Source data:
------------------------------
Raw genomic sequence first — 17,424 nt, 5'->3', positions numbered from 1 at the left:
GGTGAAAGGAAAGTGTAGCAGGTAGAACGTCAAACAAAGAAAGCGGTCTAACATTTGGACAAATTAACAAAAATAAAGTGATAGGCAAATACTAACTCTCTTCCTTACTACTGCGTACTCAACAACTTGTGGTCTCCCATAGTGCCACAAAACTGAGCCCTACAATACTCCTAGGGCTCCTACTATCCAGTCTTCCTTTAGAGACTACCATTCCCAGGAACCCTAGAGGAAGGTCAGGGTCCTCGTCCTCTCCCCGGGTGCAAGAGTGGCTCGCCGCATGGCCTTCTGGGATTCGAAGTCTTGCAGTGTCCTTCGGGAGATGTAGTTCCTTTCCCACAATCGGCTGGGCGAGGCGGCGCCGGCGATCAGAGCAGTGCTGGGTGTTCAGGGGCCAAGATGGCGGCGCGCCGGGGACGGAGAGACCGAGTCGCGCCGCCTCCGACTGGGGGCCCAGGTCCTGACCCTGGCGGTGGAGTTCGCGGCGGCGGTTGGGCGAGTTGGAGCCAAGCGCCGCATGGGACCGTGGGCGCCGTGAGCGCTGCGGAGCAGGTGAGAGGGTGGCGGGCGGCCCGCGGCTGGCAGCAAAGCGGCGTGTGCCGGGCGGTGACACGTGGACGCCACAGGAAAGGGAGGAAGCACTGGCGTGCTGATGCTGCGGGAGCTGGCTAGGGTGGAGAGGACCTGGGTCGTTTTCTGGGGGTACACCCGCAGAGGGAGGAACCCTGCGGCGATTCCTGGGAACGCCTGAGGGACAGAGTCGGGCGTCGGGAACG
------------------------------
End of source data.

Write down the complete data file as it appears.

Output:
Raw genomic sequence first — 17,424 nt, 5'->3', positions numbered from 1 at the left:
GGTGAAAGGAAAGTGTAGCAGGTAGAACGTCAAACAAAGAAAGCGGTCTAACATTTGGACAAATTAACAAAAATAAAGTGATAGGCAAATACTAACTCTCTTCCTTACTACTGCGTACTCAACAACTTGTGGTCTCCCATAGTGCCACAAAACTGAGCCCTACAATACTCCTAGGGCTCCTACTATCCAGTCTTCCTTTAGAGACTACCATTCCCAGGAACCCTAGAGGAAGGTCAGGGTCCTCGTCCTCTCCCCGGGTGCAAGAGTGGCTCGCCGCATGGCCTTCTGGGATTCGAAGTCTTGCAGTGTCCTTCGGGAGATGTAGTTCCTTTCCCACAATCGGCTGGGCGAGGCGGCGCCGGCGATCAGAGCAGTGCTGGGTGTTCAGGGGCCAAGATGGCGGCGCGCCGGGGACGGAGAGACCGAGTCGCGCCGCCTCCGACTGGGGGCCCAGGTCCTGACCCTGGCGGTGGAGTTCGCGGCGGCGGTTGGGCGAGTTGGAGCCAAGCGCCGCATGGGACCGTGGGCGCCGTGAGCGCTGCGGAGCAGGTGAGAGGGTGGCGGGCGGCCCGCGGCTGGCAGCAAAGCGGCGTGTGCCGGGCGGTGACACGTGGACGCCACAGGAAAGGGAGGAAGCACTGGCGTGCTGATGCTGCGGGAGCTGGCTAGGGTGGAGAGGACCTGGGTCGTTTTCTGGGGGTACACCCGCAGAGGGAGGAACCCTGCGGCGATTCCTGGGAACGCCTGAGGGACAGAGTCGGGCGTCGGGAACG